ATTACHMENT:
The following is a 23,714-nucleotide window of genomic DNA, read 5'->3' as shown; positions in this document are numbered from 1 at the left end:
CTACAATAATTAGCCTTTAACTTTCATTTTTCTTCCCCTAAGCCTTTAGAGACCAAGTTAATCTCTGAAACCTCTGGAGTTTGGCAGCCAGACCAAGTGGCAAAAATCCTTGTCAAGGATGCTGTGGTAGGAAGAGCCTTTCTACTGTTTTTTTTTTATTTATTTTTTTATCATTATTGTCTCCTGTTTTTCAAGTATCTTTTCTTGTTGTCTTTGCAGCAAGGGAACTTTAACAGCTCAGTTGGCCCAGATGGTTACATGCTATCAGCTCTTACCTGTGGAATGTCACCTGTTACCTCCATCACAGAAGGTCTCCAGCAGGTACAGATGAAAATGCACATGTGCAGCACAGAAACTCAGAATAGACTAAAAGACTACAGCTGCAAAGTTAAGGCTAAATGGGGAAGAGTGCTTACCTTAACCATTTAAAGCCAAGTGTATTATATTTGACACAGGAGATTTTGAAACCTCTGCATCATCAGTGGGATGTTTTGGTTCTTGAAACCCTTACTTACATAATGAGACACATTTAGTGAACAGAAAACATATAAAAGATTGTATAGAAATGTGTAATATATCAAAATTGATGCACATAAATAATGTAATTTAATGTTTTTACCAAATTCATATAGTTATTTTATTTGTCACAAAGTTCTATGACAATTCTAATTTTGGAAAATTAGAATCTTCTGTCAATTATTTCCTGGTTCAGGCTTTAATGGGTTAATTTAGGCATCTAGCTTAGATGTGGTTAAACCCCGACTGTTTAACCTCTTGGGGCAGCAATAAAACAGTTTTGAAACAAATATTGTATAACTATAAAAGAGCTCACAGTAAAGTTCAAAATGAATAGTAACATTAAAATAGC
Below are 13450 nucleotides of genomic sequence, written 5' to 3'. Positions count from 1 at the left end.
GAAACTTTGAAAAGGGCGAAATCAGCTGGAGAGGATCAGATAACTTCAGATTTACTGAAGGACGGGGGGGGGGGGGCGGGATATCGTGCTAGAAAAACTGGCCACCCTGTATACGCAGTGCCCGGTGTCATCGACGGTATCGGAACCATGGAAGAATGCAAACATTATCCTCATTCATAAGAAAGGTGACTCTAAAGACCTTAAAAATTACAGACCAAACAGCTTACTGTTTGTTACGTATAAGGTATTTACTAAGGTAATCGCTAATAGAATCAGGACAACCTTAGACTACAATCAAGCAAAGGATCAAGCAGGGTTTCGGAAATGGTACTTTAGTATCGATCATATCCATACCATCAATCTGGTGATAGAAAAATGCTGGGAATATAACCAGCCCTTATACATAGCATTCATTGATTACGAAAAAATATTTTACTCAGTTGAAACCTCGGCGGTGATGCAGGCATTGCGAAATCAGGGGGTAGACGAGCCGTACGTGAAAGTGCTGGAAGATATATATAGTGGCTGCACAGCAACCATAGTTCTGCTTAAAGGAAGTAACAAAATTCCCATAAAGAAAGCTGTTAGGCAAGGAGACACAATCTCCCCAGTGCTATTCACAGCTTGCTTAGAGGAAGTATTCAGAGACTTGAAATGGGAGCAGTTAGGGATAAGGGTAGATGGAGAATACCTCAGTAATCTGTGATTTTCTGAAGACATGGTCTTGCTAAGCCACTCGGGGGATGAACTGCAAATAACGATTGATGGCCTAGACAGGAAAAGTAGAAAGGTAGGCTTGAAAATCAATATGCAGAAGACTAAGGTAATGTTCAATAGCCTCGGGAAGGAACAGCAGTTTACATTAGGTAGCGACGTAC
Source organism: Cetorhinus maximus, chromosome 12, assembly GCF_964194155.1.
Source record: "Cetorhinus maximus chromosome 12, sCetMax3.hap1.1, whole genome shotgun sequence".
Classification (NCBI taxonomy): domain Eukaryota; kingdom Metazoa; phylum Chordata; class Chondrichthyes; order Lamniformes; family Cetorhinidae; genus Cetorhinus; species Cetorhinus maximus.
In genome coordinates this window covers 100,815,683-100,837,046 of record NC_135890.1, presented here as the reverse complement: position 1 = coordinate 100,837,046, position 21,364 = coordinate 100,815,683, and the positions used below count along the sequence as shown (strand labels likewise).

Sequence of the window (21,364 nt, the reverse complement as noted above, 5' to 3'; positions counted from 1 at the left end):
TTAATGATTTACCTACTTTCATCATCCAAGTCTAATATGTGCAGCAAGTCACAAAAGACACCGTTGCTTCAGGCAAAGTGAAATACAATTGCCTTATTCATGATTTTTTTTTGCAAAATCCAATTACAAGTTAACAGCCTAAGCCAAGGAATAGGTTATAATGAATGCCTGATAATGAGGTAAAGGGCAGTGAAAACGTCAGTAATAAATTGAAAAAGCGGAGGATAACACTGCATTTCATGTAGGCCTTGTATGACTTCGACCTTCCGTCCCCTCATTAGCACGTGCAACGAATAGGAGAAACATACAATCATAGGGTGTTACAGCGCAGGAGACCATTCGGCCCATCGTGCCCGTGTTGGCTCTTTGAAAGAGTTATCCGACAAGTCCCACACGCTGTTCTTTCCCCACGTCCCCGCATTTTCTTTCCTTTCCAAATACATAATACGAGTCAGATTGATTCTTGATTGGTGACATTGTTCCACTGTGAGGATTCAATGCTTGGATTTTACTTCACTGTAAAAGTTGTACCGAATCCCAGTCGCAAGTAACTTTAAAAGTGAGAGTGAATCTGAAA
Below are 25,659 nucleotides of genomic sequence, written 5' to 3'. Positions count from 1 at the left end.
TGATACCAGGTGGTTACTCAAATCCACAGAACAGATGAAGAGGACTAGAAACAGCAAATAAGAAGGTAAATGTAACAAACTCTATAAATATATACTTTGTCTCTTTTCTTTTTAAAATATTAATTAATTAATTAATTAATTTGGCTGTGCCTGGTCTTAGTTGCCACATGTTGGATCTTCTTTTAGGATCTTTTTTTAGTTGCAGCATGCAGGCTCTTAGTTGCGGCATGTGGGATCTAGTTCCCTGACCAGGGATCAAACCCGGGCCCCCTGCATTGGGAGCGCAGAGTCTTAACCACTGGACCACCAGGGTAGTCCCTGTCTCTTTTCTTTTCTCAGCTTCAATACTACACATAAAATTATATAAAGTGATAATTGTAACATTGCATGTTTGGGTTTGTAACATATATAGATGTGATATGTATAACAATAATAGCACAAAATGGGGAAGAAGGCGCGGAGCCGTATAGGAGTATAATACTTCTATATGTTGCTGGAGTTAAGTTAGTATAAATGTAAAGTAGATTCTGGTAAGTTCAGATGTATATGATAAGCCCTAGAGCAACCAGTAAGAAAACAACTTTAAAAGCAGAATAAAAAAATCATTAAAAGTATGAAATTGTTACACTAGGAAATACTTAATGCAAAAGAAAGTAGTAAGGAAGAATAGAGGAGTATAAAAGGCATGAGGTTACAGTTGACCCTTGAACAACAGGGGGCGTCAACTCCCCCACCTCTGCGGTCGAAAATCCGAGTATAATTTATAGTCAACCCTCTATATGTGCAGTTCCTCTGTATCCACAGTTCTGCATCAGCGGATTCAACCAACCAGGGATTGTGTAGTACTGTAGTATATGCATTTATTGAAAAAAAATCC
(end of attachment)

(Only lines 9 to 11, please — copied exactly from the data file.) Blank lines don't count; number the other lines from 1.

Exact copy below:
Sequence of the window (21,364 nt, the reverse complement as noted above, 5' to 3'; positions counted from 1 at the left end):
TTAATGATTTACCTACTTTCATCATCCAAGTCTAATATGTGCAGCAAGTCACAAAAGACACCGTTGCTTCAGGCAAAGTGAAATACAATTGCCTTATTCATGATTTTTTTTTGCAAAATCCAATTACAAGTTAACAGCCTAAGCCAAGGAATAGGTTATAATGAATGCCTGATAATGAGGTAAAGGGCAGTGAAAACGTCAGTAATAAATTGAAAAAGCGGAGGATAACACTGCATTTCATGTAGGCCTTGTATGACTTCGACCTTCCGTCCCCTCATTAGCACGTGCAACGAATAGGAGAAACATACAATCATAGGGTGTTACAGCGCAGGAGACCATTCGGCCCATCGTGCCCGTGTTGGCTCTTTGAAAGAGTTATCCGACAAGTCCCACACGCTGTTCTTTCCCCACGTCCCCGCATTTTCTTTCCTTTCCAAATACATAATACGAGTCAGATTGATTCTTGATTGGTGACATTGTTCCACTGTGAGGATTCAATGCTTGGATTTTACTTCACTGTAAAAGTTGTACCGAATCCCAGTCGCAAGTAACTTTAAAAGTGAGAGTGAATCTGAAA
Below are 25,659 nucleotides of genomic sequence, written 5' to 3'. Positions count from 1 at the left end.